`Perfect storm' could force cost of food to go up
Metro doesn't think consumers will be hurt while some expect it to get worse
Some of the world's largest food manufacturers are warning that soaring ingredient costs will force them to raise their product prices, but the head of a top Canadian supermarket chain on Wednesday said those increases won't translate into higher grocery bills.
Consumer product multinationals, including Coca-cola Co., Procter & Gamble Co. and J.M. Smucker Co., have started signalling that price hikes are on the way after a series of calamities — from the Texas winter storm to the Suez Canal blockage — overwhelmed global supply chains that were already reeling from the pandemic.
Shipping containers are hard to come by, ports are clogged and the scarcity of commodities have only made it more difficult and costly to produce food. For example, a shortage of the resin needed to make plastic bottles has complicated the task of packaging products.
The price of key ingredients needed by Canadian manufacturers has spiked by as much as 40 per cent, according to the lobby group Food, Health and Consumer Products of Canada (FHCP). And a labour dispute at the port of Montreal has made it harder to obtain those ingredients.
“All of these things are starting to create a perfect storm for inflation as we go forward,” said Michael Graydon, FHCP'S chief executive. “You can't continue to absorb these types of significant increases in cost. At some point, you just have to say, `I give.'”
This week, Procter & Gamble, the giant of household goods that owns the Tide, Bounty paper towels and Charmin toilet paper brands among others, announced it will raise prices in September to compensate for the higher costs of shipping and raw materials, such as resin and pulp. One P&G executive told the Wall Street Journal that the recent spike in commodity prices was one of the biggest he's seen in more than three decades.
The coming wave of price increases is liable to further exacerbate tensions in the Canadian grocery business. Through the pandemic, food retailers and producers have been locked in an ugly battle over the fees and fines supermarket chains charge their suppliers.
But Metro Inc., Canada's third-largest grocery chain, suggested during an earnings call on Wednesday that the manufacturers' problems won't impact consumers.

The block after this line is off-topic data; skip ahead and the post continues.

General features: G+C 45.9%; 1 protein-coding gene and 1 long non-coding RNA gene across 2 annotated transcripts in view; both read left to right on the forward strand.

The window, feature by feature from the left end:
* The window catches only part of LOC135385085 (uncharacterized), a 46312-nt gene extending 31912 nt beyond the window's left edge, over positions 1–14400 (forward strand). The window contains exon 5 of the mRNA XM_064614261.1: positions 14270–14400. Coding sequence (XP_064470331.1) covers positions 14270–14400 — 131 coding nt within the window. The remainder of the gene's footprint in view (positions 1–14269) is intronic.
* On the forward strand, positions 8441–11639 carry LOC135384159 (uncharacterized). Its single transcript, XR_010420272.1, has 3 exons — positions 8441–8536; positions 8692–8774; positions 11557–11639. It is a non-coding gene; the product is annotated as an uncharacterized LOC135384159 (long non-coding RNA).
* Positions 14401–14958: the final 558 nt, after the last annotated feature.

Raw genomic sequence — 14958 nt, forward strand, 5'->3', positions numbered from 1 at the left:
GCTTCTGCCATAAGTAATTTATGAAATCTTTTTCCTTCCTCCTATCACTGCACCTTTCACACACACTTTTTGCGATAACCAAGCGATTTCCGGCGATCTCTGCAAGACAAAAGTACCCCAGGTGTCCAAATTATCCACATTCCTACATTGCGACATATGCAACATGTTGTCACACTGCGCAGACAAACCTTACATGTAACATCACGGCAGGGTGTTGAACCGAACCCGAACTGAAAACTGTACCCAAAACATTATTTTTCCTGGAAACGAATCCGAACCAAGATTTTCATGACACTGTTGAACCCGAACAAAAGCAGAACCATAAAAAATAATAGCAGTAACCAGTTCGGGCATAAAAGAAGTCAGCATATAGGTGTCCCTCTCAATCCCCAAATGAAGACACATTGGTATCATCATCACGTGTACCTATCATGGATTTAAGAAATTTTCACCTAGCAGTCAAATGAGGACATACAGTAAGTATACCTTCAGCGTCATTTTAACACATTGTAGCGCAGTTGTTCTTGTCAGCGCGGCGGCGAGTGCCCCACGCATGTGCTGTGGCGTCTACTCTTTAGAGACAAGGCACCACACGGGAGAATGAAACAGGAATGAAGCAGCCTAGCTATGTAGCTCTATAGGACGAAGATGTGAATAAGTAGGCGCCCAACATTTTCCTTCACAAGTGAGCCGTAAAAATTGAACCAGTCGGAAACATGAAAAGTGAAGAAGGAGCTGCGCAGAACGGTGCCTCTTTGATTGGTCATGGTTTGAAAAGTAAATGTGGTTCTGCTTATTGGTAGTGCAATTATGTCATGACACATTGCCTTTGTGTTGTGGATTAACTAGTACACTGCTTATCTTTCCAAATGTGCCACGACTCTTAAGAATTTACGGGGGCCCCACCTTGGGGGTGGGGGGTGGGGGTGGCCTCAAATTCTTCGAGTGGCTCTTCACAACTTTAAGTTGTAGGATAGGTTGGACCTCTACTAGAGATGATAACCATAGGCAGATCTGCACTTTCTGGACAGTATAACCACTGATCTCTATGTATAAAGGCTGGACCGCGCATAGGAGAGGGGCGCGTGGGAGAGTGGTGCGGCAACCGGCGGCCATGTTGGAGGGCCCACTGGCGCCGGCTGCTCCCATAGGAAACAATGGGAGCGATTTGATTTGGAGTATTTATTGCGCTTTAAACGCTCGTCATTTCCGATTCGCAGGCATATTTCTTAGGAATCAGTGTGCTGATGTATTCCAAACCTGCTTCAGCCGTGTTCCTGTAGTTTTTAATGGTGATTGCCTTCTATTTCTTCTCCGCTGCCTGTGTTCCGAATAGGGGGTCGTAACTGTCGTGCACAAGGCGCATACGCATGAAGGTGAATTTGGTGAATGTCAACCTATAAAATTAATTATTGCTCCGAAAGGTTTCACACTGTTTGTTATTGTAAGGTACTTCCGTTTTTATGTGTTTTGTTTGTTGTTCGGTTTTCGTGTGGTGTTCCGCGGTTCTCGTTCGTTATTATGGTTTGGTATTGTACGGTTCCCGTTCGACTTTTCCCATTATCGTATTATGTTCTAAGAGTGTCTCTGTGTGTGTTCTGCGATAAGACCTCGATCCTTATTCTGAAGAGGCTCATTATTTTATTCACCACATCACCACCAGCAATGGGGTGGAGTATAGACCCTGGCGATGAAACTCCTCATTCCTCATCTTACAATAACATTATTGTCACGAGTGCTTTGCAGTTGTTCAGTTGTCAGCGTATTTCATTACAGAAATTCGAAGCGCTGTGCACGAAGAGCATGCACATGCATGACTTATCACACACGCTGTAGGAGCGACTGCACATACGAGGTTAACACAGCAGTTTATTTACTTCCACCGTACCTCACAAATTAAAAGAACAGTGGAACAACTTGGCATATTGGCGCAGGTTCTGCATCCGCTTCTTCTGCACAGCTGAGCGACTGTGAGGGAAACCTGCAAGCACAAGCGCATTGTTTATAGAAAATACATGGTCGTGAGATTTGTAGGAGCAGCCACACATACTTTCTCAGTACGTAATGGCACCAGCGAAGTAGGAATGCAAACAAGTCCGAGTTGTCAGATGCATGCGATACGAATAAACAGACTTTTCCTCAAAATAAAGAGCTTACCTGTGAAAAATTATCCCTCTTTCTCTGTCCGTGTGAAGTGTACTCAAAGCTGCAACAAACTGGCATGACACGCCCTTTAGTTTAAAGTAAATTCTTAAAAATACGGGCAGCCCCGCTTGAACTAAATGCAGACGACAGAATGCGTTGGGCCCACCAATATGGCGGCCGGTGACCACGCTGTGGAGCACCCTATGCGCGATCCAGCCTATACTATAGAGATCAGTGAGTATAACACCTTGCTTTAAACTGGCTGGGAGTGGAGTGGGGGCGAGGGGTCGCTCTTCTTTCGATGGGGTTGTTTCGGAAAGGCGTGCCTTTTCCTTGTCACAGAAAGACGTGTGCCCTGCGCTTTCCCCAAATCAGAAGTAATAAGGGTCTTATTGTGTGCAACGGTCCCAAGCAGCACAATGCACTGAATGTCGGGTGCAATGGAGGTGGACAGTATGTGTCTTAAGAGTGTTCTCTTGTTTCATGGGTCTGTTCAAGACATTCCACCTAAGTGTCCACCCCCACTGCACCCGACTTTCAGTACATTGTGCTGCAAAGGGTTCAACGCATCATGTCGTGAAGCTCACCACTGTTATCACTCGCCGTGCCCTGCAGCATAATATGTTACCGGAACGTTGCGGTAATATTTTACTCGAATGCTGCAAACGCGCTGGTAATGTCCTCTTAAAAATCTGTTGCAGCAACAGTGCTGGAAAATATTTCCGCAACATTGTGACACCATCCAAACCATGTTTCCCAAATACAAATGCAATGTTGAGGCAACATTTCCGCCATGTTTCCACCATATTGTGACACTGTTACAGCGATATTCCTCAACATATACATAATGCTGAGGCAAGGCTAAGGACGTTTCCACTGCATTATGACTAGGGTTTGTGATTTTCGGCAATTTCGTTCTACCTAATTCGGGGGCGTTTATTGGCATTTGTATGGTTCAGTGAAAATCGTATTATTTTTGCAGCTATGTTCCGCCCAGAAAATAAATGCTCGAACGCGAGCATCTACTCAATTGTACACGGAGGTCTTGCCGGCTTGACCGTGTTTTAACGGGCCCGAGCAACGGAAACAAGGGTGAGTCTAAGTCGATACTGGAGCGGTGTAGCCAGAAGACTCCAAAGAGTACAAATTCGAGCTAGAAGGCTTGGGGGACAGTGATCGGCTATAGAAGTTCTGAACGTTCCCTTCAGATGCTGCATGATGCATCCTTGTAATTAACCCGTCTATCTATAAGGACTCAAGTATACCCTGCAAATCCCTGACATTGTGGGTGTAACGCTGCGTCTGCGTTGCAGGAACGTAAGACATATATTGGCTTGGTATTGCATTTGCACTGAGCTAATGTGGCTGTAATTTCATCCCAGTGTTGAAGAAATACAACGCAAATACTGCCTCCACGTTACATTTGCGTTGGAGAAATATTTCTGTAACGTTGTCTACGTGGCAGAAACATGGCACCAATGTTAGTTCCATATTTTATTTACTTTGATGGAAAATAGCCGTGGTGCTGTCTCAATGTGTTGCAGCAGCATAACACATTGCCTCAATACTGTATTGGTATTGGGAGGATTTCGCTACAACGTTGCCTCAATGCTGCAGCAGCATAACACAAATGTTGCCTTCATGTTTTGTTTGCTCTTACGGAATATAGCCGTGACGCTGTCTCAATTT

Metro chief executive Eric La Flèche said the situation is “volatile” and “uncertain,” but predicted that food inflation in Canada will hold steady around 1.5 to 2.5 per cent in 2021, similar to last year.
“We don't expect the inflation picture overall to change that much,” he said. “The 1.5- to 2.5-per-cent number is something that we think is realistic. But again, no crystal ball — and it is volatile, and it is uncertain.”
Others, however, are expecting food inflation to get much worse in 2021. Sylvain Charlebois, director of the Agri-food Analytics Lab at Dalhousie University in Halifax, is projecting hikes of three to five per cent in 2021, well above the 2.7 per cent figure posted in 2020.
“The cost to produce food is increasing, there's no doubt in my mind,” he said. “How that is going to translate into grocery stores, nobody knows for sure. There's a lot of price politics right now.”
Metro and its competitors have made dramatic sales gains over the past year, as pandemic restrictions forced more people to shop for food and eat at home. But grocers are now facing the impossible task of topping historic sales figures made around this time last year, when a wave of panic buying cleaned out their shelves.
But the coming decline in yearover-year sales could inadvertently lead to lower prices for consumers, since retailers will scramble to hold onto customers as restaurants reopen. “No retailer is calling for retail inflation,” Barclays analyst Karen Short said. “There isn't a single retailer that's calling for it.”
She said grocers will likely start to run heavy promotions on products to try to prevent negative same-store sales growth — a key retail metric referred to in the industry as “comps” since it compares current sales to the previous year.
“The environment is going to get more competitive because all these retailers are up against negative comps,” Short said. “As much as retailers would like to say they're sophisticated and rational, when retailers see negative comps, they get promotional to try to drive volume. That's just the nature of the beast.”